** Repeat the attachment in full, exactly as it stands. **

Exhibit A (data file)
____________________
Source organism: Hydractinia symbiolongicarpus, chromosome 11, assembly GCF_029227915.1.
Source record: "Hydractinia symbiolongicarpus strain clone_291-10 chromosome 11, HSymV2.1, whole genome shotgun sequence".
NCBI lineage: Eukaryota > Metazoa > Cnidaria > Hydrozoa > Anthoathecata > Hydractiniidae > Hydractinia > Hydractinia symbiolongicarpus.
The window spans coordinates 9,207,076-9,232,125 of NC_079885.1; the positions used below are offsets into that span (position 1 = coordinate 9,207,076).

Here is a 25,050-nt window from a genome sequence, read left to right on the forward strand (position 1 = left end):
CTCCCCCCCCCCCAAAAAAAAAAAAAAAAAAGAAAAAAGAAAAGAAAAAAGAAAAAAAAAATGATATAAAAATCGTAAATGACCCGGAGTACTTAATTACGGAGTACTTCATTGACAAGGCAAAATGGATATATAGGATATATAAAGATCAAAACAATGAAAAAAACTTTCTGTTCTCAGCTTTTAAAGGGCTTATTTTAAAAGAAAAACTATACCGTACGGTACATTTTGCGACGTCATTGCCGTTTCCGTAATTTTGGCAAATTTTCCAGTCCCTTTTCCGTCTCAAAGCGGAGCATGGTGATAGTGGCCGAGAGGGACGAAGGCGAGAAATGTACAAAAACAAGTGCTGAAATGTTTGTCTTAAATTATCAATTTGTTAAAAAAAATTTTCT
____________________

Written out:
Source organism: Hydractinia symbiolongicarpus, chromosome 11, assembly GCF_029227915.1.
Source record: "Hydractinia symbiolongicarpus strain clone_291-10 chromosome 11, HSymV2.1, whole genome shotgun sequence".
NCBI lineage: Eukaryota > Metazoa > Cnidaria > Hydrozoa > Anthoathecata > Hydractiniidae > Hydractinia > Hydractinia symbiolongicarpus.
The window spans coordinates 9,207,076-9,232,125 of NC_079885.1; the positions used below are offsets into that span (position 1 = coordinate 9,207,076).

Here is a 25,050-nt window from a genome sequence, read left to right on the forward strand (position 1 = left end):
CTCCCCCCCCCCCAAAAAAAAAAAAAAAAAAGAAAAAAGAAAAGAAAAAAGAAAAAAAAAATGATATAAAAATCGTAAATGACCCGGAGTACTTAATTACGGAGTACTTCATTGACAAGGCAAAATGGATATATAGGATATATAAAGATCAAAACAATGAAAAAAACTTTCTGTTCTCAGCTTTTAAAGGGCTTATTTTAAAAGAAAAACTATACCGTACGGTACATTTTGCGACGTCATTGCCGTTTCCGTAATTTTGGCAAATTTTCCAGTCCCTTTTCCGTCTCAAAGCGGAGCATGGTGATAGTGGCCGAGAGGGACGAAGGCGAGAAATGTACAAAAACAAGTGCTGAAATGTTTGTCTTAAATTATCAATTTGTTAAAAAAAATTTTCT